Some fears and truths about data governance and automatic data capture
For some time now, there’s been a misconception that the best approach to maintaining a reliable, accurate, and trustworthy dataset is via manual tracking. While even proponents of manual tracking concede to autocapture’s superiority in ease of use and time to value, they often like to assert that autocapture will produce an ungovernable mess of undifferentiated data. We’d like to set the record straight.
When done right, automatic capture builds in data governance as a core architectural principle, not an activity that’s added on later. This is what we’ve done at Heap. This not only ensures that an autocaptured dataset can be properly managed, it actually produces a superior environment for data governance. Here’s why.
What is data governance?
First, some quick contextual information.
Data governance describes the collection of strategies an organization uses for collecting, managing, securing, and extracting value from data. Typical governance goals are accuracy (ensuring the data is fresh, reliable, and trustworthy), organization (ensuring that data is consistently structured, labeled, named, and stored to be easily discoverable) and security (ensuring that data handling complies with regulations, respects privacy, and minimizes the risk of leaks and unauthorized access.)
Now, some fears, myths, and truths.
MYTH: It’s impossible to keep large datasets organized.
TRUTH: Completeness is critical to good governance.
Completeness and good governance are both positive things on their own, but the most important thing to realize is that they are critically entwined. It’s where the chocolate meets the peanut butter.
After all, the whole point of collecting data for digital analytics is to generate meaningful insights that improve products, user experiences, and conversion rates. So the more data you have, the more you can do with it. Period. And to have a successful analytics initiative, you need two things. The right dataset, which is one that’s complete and ready for any question the team might ask of it. Then proper organization of your data (aka good governance) so each digital event is rigorously managed end-to-end.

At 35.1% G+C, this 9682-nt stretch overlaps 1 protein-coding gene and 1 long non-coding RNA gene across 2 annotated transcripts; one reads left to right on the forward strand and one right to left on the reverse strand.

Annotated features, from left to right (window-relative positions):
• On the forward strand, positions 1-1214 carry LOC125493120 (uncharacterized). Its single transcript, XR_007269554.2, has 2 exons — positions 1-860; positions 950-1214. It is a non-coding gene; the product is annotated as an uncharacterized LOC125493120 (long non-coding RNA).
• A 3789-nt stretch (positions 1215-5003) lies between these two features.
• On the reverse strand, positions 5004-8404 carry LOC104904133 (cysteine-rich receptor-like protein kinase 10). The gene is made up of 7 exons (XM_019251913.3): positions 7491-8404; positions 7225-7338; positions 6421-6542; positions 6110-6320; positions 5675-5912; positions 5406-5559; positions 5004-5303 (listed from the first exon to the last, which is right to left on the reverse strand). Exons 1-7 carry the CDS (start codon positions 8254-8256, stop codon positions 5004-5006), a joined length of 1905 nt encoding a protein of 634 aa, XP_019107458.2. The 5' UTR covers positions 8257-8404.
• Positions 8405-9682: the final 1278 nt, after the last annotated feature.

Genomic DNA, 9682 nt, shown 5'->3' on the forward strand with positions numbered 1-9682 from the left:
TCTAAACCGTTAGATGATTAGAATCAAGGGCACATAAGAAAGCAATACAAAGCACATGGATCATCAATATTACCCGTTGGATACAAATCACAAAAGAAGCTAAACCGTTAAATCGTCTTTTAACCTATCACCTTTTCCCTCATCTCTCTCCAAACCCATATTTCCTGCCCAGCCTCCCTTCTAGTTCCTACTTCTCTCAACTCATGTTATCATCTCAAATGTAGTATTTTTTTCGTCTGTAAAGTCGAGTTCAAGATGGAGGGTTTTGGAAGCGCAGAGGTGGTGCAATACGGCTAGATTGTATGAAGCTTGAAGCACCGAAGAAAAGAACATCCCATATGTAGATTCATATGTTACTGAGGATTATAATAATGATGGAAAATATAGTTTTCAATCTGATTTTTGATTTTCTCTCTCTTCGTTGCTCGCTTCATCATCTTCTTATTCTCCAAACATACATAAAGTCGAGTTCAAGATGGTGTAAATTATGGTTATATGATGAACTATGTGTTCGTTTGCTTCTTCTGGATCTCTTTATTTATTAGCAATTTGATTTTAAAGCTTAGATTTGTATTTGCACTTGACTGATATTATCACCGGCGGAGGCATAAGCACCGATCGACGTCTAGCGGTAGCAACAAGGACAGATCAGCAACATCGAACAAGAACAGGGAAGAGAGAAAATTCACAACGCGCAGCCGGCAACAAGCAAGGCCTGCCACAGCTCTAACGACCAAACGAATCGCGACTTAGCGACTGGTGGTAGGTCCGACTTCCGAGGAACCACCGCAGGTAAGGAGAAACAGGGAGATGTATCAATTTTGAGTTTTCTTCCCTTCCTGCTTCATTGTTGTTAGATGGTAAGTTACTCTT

It’s easy to assume that more data would be harder to govern. But let’s examine this idea.
Manual-tracking advocates claim that if your dataset is small enough, you can stay on top of it all. But for analytics purposes, there is now a copious amount of information that cannot be queried because it hasn’t been collected. Would it have been useful? Maybe really important? Maybe even revolutionary for your product? Who knows.
That’s a problem.
MYTH: Manual tracking makes data easier to govern.
TRUTH: Manually-tracked datasets take more work to govern than automatically-captured datasets do.
An equally significant problem is when the dataset is badly governed, without organization and precision. Now you can’t trust any data you DO have, so size is beside the point.
Here’s how governance occurs in a manual-tracking environment: teams create a “tracking plan”. This is a spreadsheet with all the events they plan to track, where they're located in the codebase, their names, current status, properties, etc. This spreadsheet is where all the governance happens—outside of the analytics tool—so now the platform isn’t the team’s source of truth.
We’re not hating on spreadsheets, they’re great, but the larger and more comprehensive they become, the harder they are to manage and keep reliable. It’s nearly impossible to avoid simple errors: outdated naming on a JIRA ticket, a typo when instrumenting code, or two similarly-named events. All minor items, but each discrepancy nudges the dataset closer and closer to chaos.
As you scale, spreadsheets are like monsters — they grow rapidly, give PMs exponentially more work to do, and create more potential points of failure for data completeness. Then — ironically — they become the places where your data accumulates errors, instead of keeping it all shipshape like you intended.